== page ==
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Section 53 argued in Court of Appeal

In August 2016, the Chief Justice Kenneth Benjamin struck down Section 53 of the Criminal Code, thereby, legalizing same-sex relationship between consenting adults. The case was appealed by the Government of Belize and the Roman Catholic Church. However, the church eventually withdrew its appeal, leaving only the Government of Belize to pursue its appeal. Today, the case came up in the Court of Appeal. Solicitor General, Nigel Hawke, who represented the government/appellant pointed out that the government was not appealing the entire ruling of the Chief Justice. Part of Hawke’s argument was that sex should not be interpreted to include sexual orientation. Hawke spoke with the media after today’s hearing.

Nigel Hawke: “All fundamental issues that we are saying it was a bit of an overreach,  a sort of rule that sex was a sort of expanded to include sexual orientation because we are saying that there are certain constitutional prescriptions, separation of powers being a fundamental one and even the courts have to be very careful that they don’t overstep its boundary in relation to inter approving the constitution and that was one of our first points, the other point was that I think we are also ruling also Tide the incorporation of the international corporal and civil rights where the court rule that there was passive acceptance of it. We are saying it flies in the face of what the CCJ has said in voice that these things should be incorporated into our domestic law and those things are left to the parliament.”

The Court of Appeal also heard arguments from Attorney Westmin James, one of the attorneys for the respondent, Caleb Orozco, and Timothy Otty QC who represented the Human Rights interest. James had put forth in his argument that the appeal is primarily academic, therefore, it should be dismissed.   Attorney Lisa Shoman also spoke to the media after the hearing.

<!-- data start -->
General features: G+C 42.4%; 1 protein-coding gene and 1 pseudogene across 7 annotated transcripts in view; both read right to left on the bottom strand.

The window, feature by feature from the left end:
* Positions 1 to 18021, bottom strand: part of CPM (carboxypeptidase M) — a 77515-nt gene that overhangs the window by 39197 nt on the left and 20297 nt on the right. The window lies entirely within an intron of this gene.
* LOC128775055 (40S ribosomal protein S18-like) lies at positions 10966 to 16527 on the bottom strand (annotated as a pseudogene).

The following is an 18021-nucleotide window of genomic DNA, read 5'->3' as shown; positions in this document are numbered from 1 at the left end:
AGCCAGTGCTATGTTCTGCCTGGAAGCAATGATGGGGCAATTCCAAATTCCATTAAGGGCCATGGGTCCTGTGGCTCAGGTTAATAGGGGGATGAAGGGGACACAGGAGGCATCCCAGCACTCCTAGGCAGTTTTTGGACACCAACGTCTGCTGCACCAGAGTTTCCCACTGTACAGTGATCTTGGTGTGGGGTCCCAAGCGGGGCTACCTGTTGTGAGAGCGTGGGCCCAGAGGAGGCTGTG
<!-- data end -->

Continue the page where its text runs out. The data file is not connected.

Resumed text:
Lisa Shoman Attorney: “The judges are the guardians of what the constitution needs, it’s their job to interpret the constitution and Belize in this instance had ratified the ICCPR In 1996. In 1996 we made a decision to ratify this international treaty obligation and there is a long line of cases that say if you ratified and you upheld treaty obligations then those treaty obligations can and should, if there is any ambiguity in the meaning can and should be examined, can and should be included so for instance if you notice the section in the constitution does not say gender, its says sex and sex in all of the findings of the court, in all of the world has been held to include the idea of sexual orientation, In other words the broad meaning of sex, the full meaning of sex should also mean sexual orientation because otherwise they could have used the word gender if they wanted to limit it to gender.”

The court has reserved its judgment.